One particularly nasty type of Malware is called Ransomware. Just like its name implies, Ransomware aims to hold a victim and the victim’s data for ransom until the cybercriminal’s demands are met. One typical scenario involves when a cybercriminal prevents access to critical data (say, at a hospital) until a large payment is made (typically a largely untraceable cryptocurrency payment) for the organization to regain access and business continuity. Another typical example involves cybercriminals stealing potentially harmful data such as risqué photos from a victim and threatening to expose them through publication unless specific directions are followed.
A more novel side of Ransomware is RaaS (Ransomware-as-a-Service), which not only exploits victims’ short-term but enables other bad actors to follow a blueprint of sorts, further exploiting large institutions or organizations.
Distributed-denial-of-Service (DDoS) attacks are large-scale, coordinated attacks that aim to take down websites and crash servers, rendering online services unavailable. Essentially, a DDoS attack causes a traffic overload by using other victims’ computers infected by Malware (usually Trojan viruses) to become an army of “bots” controlled by a botmaster cybercriminal.
Microsoft for example, stopped more than 350,000 DDoS attacks in the latter half of 2021 alone! One attack is believed to have coordinated over 10,000 computer bots worldwide and resulted in Azure going down for approximately 15 minutes.
MitM (Man-in-the-Middle) attacks trick unsuspecting users by infiltrating the communication between a user and an application. Such attacks allow cybercriminals to intercept communications for nefarious purposes such as data theft and impersonation. Like the cybersecurity threats listed above, MitM attacks come in multiple varieties.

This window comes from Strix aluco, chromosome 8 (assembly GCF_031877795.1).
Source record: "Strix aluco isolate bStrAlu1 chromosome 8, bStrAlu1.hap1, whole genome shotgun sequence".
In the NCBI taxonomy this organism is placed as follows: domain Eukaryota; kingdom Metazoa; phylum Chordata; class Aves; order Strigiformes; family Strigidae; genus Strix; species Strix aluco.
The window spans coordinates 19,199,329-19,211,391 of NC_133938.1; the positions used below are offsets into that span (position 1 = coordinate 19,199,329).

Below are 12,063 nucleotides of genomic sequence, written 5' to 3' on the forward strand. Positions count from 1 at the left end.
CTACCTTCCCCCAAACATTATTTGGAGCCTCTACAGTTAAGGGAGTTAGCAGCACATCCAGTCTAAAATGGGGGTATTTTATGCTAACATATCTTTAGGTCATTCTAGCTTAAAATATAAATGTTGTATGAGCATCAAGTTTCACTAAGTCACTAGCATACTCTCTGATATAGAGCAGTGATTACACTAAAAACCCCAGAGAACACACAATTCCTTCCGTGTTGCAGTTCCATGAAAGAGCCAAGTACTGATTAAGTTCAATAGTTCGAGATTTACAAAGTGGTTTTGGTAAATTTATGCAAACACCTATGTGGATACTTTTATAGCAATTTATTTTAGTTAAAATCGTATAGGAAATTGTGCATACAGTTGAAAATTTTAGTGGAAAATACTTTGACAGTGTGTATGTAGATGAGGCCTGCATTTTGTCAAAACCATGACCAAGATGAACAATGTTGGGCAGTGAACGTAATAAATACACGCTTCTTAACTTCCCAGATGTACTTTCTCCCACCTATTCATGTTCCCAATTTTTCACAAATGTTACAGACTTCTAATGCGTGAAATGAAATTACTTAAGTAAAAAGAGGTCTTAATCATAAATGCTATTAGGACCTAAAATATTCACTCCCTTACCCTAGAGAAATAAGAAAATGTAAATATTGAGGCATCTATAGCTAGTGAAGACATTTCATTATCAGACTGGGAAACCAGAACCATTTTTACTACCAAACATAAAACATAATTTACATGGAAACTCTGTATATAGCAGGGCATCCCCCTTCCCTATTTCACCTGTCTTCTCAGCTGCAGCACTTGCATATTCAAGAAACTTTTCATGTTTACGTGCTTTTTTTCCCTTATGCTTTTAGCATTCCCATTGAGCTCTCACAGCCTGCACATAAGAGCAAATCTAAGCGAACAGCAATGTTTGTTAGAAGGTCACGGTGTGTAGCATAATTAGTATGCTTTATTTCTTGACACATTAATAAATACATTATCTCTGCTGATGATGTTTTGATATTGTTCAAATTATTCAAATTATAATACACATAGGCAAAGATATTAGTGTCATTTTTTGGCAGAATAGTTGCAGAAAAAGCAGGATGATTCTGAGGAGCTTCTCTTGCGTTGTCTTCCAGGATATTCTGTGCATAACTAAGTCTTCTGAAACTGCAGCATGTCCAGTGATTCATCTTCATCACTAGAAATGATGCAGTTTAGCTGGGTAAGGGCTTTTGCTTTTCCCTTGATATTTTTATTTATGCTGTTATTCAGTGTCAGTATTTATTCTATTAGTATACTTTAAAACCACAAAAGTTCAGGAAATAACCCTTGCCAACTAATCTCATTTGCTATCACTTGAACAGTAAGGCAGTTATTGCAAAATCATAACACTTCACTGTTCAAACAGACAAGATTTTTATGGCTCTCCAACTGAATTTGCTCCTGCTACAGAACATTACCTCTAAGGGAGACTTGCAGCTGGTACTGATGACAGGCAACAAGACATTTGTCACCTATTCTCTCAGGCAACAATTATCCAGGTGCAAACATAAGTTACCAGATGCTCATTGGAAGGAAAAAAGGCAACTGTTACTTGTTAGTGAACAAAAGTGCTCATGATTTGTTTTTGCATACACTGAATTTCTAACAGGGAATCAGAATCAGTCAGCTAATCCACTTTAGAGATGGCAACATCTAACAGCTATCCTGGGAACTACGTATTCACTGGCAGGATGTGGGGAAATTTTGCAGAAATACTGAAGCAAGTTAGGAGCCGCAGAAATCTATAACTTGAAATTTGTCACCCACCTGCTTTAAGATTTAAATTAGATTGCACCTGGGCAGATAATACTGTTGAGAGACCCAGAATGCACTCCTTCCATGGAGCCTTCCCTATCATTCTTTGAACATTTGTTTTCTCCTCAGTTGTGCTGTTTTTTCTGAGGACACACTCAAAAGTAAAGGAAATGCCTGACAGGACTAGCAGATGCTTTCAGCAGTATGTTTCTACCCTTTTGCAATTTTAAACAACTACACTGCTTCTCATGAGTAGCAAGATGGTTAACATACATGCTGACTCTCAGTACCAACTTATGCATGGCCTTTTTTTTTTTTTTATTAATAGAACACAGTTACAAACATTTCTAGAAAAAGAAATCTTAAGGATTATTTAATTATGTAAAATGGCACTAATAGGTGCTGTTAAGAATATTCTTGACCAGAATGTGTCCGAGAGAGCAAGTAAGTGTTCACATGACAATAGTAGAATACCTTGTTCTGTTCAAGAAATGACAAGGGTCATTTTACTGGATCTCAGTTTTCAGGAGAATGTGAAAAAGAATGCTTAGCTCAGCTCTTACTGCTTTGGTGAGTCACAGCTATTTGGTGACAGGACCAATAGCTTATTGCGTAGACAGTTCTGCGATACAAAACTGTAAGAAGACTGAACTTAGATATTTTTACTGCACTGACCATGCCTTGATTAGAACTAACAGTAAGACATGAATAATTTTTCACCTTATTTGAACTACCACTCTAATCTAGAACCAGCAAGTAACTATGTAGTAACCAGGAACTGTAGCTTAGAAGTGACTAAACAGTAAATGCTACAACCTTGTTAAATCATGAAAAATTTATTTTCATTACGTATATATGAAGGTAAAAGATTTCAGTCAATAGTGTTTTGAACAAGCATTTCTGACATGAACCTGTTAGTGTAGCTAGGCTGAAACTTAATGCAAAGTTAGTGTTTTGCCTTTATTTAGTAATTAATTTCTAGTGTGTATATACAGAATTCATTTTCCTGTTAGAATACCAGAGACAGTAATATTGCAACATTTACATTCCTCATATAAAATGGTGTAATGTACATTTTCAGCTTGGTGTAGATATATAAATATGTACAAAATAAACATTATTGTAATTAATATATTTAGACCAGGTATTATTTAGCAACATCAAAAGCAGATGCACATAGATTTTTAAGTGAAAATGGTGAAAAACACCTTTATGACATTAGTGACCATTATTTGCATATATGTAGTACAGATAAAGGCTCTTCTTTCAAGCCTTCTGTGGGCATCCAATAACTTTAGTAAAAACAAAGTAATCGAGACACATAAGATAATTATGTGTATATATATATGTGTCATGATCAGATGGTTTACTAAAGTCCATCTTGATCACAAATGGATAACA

One example is email hijacking when a cybercriminal gains unauthorized access to email accounts to send out phishing emails or Malware. Another common type of MitM attack involves any Bluetooth-connected devices. Though many kinds of Bluetooth attacks exist, one common type is BlueJacking. BlueJacking is when one Bluetooth-enabled device. Hijacks another and sends spam content (which could be Malware).
Cybercrime is only getting worse!
As previously stated, the top-5 cybersecurity threats are in no way exhaustive. Moreover, each of the listed five threats comprises many different types in and of themselves. This is to say, we live in an exciting digital world, rampant with change and technological advancement. However, it is a world also filled with smart, sophisticated, and stealthy cybercriminals looking to exploit their next victims.
Since we all use technology and the internet, it is imperative that we educate ourselves to prevent the many threats we face.